FIG. 5 shows a more advanced stage of such evolution;

FIG. 6 shows the evolved square knot; and

FIG. 7 is a cross-sectional view taken on line 7-7 of FIG. 1.

DESCRIPTION Referring now to FIG. I in detail; the suture device of our invention consists generally of a length of suture filament which is 'looped at a point nearer one end than the other, to provide a folded butterfly-loop f0rmation1l0, a long tail 11 and a short tail I2, and a thin casing 13 in which the butterfly is embedded. Casing I3 is essentially a thin film coating both sides of butterfly 10, formed by dipping or spraying. It may be of wax or plastic material and is of a nontoxic character when in contact with the flesh of a patient. It may be in the form ofa thin flat wafer 13, as shown'in FIGS. 1 and 7, or may be simply a sheath"14 of ring form as shown in FIG. 2.

Butterfly 10 comprises a pair of loops 15 and 16 which are superimposed in registering relation in the folded butterfly of the suture article as prepared for use (FIG. 1 or F IG. 2). The casing 13 (or 14) functions to secure the loops 15,16 in the superimposed, registering relation so that a suturing needle maybe easily threaded through the two loops. Loops I5 and 16 are joined by a connecting part which, in the folded butterfly 10, is in the form of a bight 17 and which, in the openedout butterfly as seen in FIGS. 4 and 5, becomes a bridge 18. In the wafer 13 of FIG. 1, or in the sheath 14 of FIG. 2, the superimposed loops 15, 16 and the connecting bight 17 are completely enveloped by the coating material 13 or 14, which is sufficiently soft or frangible to tear apart or disintegrate so as to allow the butterfly formation to evolve into a square knot.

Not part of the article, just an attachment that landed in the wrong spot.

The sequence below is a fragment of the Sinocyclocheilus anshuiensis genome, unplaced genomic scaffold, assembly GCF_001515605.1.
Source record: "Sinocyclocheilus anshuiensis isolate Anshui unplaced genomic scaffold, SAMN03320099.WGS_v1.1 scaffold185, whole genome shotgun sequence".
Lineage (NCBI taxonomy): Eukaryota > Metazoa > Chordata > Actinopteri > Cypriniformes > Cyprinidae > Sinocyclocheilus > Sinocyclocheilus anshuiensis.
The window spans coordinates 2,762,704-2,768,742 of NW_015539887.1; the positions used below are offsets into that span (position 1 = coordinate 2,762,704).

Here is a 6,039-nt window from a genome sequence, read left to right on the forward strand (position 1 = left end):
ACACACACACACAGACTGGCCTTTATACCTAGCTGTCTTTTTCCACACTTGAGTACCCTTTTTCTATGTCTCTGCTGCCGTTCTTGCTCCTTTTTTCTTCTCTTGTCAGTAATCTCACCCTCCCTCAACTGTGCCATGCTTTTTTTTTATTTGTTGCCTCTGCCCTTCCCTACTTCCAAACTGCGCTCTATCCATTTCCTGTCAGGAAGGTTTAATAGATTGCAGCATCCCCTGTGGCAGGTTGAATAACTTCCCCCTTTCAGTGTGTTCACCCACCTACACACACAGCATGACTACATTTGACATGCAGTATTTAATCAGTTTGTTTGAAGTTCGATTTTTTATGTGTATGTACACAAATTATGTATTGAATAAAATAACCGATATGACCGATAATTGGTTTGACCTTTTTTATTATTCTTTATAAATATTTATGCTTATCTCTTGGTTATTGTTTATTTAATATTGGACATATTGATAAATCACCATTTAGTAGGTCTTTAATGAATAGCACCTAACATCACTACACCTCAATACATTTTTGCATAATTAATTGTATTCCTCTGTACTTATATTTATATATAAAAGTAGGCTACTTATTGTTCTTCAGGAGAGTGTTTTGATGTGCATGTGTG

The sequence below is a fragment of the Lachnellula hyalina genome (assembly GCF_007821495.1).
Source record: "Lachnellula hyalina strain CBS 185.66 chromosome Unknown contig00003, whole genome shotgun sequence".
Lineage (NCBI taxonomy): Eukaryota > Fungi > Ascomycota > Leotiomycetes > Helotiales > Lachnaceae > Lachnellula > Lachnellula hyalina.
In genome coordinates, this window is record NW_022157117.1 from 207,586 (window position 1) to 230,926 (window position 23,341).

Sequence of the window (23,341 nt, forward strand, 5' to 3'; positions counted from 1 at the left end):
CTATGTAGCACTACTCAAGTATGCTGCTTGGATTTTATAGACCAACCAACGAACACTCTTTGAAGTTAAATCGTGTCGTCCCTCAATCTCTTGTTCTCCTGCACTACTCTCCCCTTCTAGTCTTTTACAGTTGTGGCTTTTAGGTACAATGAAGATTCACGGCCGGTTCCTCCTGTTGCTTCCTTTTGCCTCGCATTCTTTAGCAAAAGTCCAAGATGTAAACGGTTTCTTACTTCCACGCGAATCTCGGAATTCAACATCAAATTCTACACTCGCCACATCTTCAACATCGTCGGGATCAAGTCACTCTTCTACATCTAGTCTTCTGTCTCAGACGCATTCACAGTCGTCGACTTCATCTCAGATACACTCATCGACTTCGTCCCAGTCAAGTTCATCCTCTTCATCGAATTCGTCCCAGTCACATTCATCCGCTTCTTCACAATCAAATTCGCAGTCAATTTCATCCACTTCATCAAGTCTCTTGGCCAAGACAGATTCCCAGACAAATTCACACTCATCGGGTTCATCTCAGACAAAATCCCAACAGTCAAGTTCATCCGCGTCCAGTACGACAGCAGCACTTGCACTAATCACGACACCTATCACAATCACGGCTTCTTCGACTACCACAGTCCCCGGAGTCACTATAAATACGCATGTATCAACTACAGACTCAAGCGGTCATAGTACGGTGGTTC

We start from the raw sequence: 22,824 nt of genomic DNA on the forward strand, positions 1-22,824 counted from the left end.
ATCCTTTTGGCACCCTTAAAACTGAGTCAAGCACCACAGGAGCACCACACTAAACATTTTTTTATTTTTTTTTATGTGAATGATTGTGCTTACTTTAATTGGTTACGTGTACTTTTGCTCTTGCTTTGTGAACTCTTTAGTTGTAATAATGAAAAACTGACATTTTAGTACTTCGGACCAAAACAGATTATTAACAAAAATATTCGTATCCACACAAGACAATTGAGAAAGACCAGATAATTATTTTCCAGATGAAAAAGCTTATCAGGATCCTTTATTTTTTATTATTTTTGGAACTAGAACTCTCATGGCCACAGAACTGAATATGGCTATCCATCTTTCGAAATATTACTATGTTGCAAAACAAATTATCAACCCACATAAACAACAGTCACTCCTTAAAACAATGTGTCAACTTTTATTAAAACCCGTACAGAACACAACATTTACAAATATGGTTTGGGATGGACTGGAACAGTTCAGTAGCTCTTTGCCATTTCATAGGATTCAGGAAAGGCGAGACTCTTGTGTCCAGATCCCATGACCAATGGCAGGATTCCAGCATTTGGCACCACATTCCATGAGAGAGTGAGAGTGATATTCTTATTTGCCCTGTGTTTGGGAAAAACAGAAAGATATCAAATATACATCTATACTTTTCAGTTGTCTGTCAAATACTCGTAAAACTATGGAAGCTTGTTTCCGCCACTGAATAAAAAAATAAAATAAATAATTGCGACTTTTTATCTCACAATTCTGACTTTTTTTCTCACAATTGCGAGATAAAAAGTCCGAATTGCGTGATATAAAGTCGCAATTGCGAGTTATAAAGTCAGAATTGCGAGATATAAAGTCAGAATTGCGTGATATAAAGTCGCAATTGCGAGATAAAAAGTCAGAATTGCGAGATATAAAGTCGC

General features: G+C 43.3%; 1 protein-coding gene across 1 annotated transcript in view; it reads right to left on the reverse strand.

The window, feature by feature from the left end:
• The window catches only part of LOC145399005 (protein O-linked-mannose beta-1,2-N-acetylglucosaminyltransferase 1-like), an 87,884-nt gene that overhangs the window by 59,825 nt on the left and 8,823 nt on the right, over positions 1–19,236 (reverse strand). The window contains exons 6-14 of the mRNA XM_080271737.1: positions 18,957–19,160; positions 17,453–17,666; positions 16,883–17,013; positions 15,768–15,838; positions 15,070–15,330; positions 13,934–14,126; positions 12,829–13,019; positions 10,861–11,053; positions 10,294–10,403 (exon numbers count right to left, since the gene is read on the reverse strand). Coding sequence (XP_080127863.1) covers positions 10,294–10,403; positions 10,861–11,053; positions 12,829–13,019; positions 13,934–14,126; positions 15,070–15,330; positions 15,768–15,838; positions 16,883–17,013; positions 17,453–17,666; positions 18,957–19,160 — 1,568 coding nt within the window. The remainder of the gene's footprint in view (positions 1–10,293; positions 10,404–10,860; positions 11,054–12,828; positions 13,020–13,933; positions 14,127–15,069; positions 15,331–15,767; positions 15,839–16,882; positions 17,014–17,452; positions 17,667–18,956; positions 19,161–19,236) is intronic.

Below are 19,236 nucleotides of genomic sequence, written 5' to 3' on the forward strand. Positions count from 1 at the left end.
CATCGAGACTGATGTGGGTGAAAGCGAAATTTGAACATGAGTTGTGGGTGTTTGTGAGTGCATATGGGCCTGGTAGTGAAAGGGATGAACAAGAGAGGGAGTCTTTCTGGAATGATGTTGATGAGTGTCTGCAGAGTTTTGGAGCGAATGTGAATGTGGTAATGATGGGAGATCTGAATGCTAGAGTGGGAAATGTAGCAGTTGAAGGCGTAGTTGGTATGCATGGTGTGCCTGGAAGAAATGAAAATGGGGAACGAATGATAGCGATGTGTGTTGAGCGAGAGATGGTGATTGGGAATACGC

THE METHOD In the practice of our improved method in the suturing of a pair of cut edges of tissues 20, the long tail 11 is attached to a suturing needle, the folded butterfly 10 is laid against one side of the juxtaposed tissues, the tailll is looped around the tissues to form a suturing loop 21, the tissues and then the butterfly 10 are pierced by the needle and the tail 1] is drawn through the tissues and the two loops of the butterfly, as shown in FIG. 3. Tail 11 is then pulled in order to draw the loop 21 closely around the encircled tissues (FIG. 4); and the short tail is also pulled in order to evolve the embryonic knot formation of FIG. 3 into the square knot formation shown in FIG. 6. In order to illustrate the evolution of the knot, FIG. 4 shows the butterfly as it would appear if opened up to spread the loops apart, the loop 16 being shifted upwardly and to the left from its position seen in FIG. 3. FIG. 4 shows the butterfly in alignment with the tail 11 when pulled to a substantially straight position in drawing the suturing loop 21 tight. FIG. 5 shows the initial effect of pulling on the short tail 12 against the resistance of the suturing loop 21, an embryonic loop 22 being developed by the tightening of loop 16 in direct response to the pull of tail 12. In response to furtherpull on tail 12, embryonic loop 22 is drawn out into the square knot loop 23 of FIG. 6 as the loop 16 is pulled out to a substantially straight condition at 24 in FIG. 6, and the loop 18 is evolved into the other square knot loop 25 of FIG. 6 (shown in upwardly'inverted relation to its position in FIG. 5).